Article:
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1 hour ago, woolley said:

But if you're not happy then the only way forward is to do something about it. If there is such enthusiasm for party politics here, then how hard can it be to find 24 like-minded individuals and get at least 13 of them elected to take power? The fact that it doesn't happen means that there are not enough people who favour this system to give it a go, or those so inclined believe that the majority disagree with them. That's democracy.

 

I agree that the only way forward is to do something about it. I disagree that party politics is the solution. I don’t think people are opposed to the idea of parties per se. I think it hasn’t taken hold here because one side of the political spectrum has had the great fortune (I don't think it was established this way by design) of inheriting a system which means they don’t have to form a party in order to maintain a form of governance which at least in part suits the current majority. So if you like the way things are (more or less, aside from the irony of moaning about reduced services) you don’t have to do anything.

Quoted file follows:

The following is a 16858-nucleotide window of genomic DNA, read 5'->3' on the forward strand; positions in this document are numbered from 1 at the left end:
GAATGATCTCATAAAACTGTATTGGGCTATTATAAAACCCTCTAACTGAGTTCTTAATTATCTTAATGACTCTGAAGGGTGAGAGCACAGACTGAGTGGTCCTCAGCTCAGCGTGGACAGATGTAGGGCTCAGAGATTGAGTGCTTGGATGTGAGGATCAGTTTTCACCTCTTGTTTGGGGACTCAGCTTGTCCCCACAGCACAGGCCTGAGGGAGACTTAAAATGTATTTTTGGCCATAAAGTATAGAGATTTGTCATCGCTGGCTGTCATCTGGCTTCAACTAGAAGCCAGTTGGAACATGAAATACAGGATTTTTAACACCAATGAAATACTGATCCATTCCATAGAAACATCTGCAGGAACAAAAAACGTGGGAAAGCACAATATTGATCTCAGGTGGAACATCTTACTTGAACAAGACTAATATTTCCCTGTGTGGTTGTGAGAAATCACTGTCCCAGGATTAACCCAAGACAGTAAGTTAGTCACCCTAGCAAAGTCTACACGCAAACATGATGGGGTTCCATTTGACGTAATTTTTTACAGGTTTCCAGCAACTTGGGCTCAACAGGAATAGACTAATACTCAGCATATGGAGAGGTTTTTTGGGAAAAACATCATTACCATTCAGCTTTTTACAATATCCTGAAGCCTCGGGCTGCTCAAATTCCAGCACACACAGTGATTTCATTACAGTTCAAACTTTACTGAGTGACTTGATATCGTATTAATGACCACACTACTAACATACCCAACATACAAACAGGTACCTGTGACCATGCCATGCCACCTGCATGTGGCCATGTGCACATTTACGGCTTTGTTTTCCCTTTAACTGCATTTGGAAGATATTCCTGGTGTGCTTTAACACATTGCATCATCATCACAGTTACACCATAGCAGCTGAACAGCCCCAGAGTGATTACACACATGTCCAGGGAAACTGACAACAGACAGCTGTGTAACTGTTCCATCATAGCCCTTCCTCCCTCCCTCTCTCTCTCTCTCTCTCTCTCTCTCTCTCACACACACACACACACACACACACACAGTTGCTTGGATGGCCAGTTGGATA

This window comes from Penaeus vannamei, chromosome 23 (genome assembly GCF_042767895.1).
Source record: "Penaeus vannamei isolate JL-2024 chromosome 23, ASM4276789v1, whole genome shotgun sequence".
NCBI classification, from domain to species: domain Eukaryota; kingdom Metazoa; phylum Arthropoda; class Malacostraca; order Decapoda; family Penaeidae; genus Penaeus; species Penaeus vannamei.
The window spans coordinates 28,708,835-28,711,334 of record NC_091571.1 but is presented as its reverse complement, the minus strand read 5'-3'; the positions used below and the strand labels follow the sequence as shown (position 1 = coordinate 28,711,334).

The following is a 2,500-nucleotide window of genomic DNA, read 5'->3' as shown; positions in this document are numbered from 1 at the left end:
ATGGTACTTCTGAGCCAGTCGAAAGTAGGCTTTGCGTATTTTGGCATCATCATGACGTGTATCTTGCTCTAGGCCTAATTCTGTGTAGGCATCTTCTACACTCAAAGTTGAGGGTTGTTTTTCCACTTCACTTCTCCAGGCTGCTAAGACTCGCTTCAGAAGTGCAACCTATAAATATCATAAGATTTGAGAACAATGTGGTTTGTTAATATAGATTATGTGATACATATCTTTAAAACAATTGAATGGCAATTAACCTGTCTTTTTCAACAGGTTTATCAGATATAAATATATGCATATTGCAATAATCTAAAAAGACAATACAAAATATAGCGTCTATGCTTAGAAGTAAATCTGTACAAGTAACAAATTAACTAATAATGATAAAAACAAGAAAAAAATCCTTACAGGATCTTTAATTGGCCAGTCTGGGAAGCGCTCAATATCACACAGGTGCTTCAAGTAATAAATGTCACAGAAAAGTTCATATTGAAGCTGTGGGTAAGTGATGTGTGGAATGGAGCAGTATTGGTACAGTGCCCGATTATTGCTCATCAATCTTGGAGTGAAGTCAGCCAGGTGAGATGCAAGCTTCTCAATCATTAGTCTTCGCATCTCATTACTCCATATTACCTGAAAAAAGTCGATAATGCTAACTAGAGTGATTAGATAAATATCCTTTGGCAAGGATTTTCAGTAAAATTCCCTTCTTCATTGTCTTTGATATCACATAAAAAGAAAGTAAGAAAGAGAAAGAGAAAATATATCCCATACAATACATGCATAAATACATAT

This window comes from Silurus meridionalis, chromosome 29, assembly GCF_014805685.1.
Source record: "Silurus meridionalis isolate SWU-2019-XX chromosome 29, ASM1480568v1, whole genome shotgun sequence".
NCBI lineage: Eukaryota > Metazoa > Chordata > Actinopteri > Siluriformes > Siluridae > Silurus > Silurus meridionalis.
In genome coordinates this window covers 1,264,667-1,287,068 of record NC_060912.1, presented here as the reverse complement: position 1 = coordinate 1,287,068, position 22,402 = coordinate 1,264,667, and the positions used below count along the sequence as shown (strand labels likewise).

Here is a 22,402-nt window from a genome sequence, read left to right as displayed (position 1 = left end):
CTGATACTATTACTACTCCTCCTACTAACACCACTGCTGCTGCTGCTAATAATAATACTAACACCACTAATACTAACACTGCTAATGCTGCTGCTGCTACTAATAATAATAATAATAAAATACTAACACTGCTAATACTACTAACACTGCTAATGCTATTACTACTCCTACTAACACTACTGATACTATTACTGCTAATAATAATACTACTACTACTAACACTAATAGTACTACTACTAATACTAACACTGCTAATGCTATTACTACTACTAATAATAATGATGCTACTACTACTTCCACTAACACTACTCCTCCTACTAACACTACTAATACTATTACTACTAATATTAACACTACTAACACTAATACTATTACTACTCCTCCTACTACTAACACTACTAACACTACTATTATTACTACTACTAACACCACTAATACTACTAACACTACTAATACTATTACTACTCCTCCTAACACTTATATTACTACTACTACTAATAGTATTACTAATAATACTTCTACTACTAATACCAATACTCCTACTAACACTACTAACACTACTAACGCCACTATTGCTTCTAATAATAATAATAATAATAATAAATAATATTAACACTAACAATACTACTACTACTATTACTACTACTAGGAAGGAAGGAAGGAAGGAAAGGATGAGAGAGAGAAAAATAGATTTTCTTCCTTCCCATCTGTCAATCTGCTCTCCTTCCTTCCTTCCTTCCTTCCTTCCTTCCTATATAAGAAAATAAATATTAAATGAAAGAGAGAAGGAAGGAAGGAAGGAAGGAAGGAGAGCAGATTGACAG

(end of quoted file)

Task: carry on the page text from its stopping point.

The party system in the UK is maintained purely due to the grip the structures have over power - basically if you don’t pick a party you have virtually no chance of getting elected, and absolutely no chance of changing anything. The party structure then wields this power in order to maintain it. On the IOM the parties don’t have that power, which is why we see so many using the party ticket purely as a stepping stone. IOM politicians can drop their party with virtually no consequences. That’s not true in the UK. The system isn’t maintained that way in the UK because people like it, it’s maintained because it suits those really ‘in power’ behind those structures. 

Your imaginary scenario of a group of people who agree forming a party doesn’t exist in the UK, and it cannot emerge here because the parties don’t have the power to enforce agreement and compliance. 

 

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21 minutes ago, Knoxxy said:

The thought of Pamela Malarkey makes me cringe.

She would be a bigger waste of space that Mr Malarkey and that takes some doing.

She must be missing his pay cheque.

Will she continue to get her MHK  widows pension,  as well as an MHK salary,  if she’s elected?